can be seen in The ARIS 2013 National College Student Survey done by Barry A. Kosmin and Ariela Keysar, who are public policy research professors and the authors of the renowned ARIS survey series since 1990.
I received a press release on this several days ago, from which I quote several things:
The surveyed students, ages 18 to 29, attend 38 colleges and universities from across the U.S., including so-called Red and Blue States. Twelve of the institutions are located in the South, 12 in the Northeast, eight in the West and six in the Midwest. Fourteen of the colleges and universities are private; 24 are public. A random sample of emails was taken from each schools list. The sample is fairly representative of todays four-year college students. Fifty-nine percent of the respondents were women and 28 percent were members of minority groups, including African Americans, Latinos, Asians and some who described themselves as other.In an email exchange with Professor Kosmin, I sought clarification on how students participating were selected. In the following, TK is my question, BK is his answer:
Asked their political party affiliation, 42 percent said they are Democrats, 26 percent said independent and 19 percent said Republican. Thirteen percent said other or dont know. However, when asked their ideological philosophy, 32 percent identified themselves as liberal, 17 percent said conservative and an identical 17 percent said moderate. Twelve percent said progressive, 6 percent said libertarian and 15 percent said other or dont know.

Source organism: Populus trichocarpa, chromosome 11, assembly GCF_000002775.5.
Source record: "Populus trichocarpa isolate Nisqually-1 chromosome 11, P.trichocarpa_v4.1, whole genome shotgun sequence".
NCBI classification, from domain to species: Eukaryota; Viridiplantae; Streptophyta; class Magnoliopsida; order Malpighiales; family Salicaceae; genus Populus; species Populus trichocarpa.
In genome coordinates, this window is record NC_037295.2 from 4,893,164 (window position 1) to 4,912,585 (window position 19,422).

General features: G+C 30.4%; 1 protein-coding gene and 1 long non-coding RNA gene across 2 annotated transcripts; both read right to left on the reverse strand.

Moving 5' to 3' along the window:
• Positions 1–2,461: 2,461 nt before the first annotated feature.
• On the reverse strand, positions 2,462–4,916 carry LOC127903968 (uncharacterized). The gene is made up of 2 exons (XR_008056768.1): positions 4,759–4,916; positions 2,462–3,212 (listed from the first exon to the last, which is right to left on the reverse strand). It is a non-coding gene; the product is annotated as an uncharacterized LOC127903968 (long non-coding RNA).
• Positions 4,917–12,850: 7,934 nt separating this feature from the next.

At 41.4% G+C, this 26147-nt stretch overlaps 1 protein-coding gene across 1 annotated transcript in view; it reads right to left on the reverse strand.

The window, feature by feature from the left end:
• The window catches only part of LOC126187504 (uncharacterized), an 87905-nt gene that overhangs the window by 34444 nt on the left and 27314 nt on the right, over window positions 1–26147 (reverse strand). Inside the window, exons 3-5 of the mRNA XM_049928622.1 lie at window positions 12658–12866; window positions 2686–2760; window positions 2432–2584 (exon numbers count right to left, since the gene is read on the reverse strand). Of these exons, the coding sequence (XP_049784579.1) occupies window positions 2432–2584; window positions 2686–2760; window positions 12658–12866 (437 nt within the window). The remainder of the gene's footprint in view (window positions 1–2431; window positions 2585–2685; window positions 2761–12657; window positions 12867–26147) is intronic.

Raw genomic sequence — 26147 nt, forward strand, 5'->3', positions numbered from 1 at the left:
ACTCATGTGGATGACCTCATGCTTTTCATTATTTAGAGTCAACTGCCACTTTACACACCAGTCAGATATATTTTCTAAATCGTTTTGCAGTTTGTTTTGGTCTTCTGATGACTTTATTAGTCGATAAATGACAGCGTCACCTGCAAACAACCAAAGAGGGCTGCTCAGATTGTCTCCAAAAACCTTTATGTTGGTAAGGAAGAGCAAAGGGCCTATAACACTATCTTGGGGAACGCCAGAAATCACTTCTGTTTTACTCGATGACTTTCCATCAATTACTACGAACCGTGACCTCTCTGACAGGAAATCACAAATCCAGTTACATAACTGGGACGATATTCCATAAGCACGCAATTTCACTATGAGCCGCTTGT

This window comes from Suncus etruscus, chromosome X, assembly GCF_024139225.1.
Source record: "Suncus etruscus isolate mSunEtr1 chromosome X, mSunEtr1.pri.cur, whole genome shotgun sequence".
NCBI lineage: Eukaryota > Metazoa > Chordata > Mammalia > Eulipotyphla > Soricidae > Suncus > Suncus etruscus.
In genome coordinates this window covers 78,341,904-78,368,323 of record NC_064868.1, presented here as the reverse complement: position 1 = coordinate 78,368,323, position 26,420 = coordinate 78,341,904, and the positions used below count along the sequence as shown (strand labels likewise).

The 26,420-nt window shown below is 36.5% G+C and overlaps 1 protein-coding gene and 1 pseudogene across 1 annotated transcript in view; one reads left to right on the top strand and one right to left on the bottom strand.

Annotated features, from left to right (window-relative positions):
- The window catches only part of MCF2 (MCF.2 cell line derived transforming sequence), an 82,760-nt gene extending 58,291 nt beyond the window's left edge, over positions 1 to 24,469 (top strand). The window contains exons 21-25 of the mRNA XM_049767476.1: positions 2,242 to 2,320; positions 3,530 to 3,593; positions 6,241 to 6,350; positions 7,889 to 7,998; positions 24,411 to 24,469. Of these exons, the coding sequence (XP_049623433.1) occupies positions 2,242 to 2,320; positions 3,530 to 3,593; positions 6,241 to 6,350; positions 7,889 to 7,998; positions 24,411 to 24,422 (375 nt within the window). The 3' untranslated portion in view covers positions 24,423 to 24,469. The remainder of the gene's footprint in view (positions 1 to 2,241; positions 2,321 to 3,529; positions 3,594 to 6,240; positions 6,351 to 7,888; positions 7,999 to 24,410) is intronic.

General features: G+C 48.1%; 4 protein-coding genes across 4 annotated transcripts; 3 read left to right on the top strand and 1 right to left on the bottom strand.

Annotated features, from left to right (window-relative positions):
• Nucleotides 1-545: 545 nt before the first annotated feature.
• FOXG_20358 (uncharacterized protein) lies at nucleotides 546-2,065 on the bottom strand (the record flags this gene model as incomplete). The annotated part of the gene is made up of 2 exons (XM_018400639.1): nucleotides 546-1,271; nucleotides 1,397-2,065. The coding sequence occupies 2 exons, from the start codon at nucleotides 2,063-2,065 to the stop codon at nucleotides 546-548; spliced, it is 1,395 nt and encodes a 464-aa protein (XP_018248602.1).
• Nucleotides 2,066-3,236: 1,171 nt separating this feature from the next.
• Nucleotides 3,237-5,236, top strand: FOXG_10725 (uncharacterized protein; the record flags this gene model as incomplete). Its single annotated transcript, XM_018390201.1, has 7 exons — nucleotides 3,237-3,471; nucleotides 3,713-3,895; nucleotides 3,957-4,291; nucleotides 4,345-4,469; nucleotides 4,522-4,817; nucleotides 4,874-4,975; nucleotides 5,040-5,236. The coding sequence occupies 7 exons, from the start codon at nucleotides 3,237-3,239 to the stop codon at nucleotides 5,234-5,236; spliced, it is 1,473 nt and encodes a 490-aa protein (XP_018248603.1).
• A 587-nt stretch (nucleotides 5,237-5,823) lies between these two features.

TK -did the colleges/universities make a selection from their lists of student emails, or did those doing the survey?
BK - WE MADE SELECTION from lists in public domain
TK -What if any procedures were in place to ensure true random selection?
BK - 2 stage - we chose colleges stratified for type & region with lists in public domain We created 4 lists- General, Asian surnames, Hispanic surnames, African-Am surnames True random might need to be random so a trade off.
TK - what refusal rate if any was there among those who were contact? And did that vary by institution?
BK - Response was remarkably uniform 12-14% across waves - rate based on those opening message.
We had right balance of women & year of study We were more concerned at getting diversity i.e. representativeness- than randomness
BK - These days in most surveys given declining response rates there's more of a psychological than a demographic skew.
So why do I say the future for Republicans is bleak? Well, consider some of the results from the survey (below the cheese-doodle):
On question if statement "Economic inequality is a major issue in the U.S, today" is true or not,
Very True 54.5%
Somewhat True 30.9%
Remember, most Democrats want to at least acknowledge this, where as any hint of attempting to address is is usually labeled "class warfare" by Republicans
On whether "Woman must defend their reproductive rights" is true or not
Very True 53.0%
Somewhat True 26.9%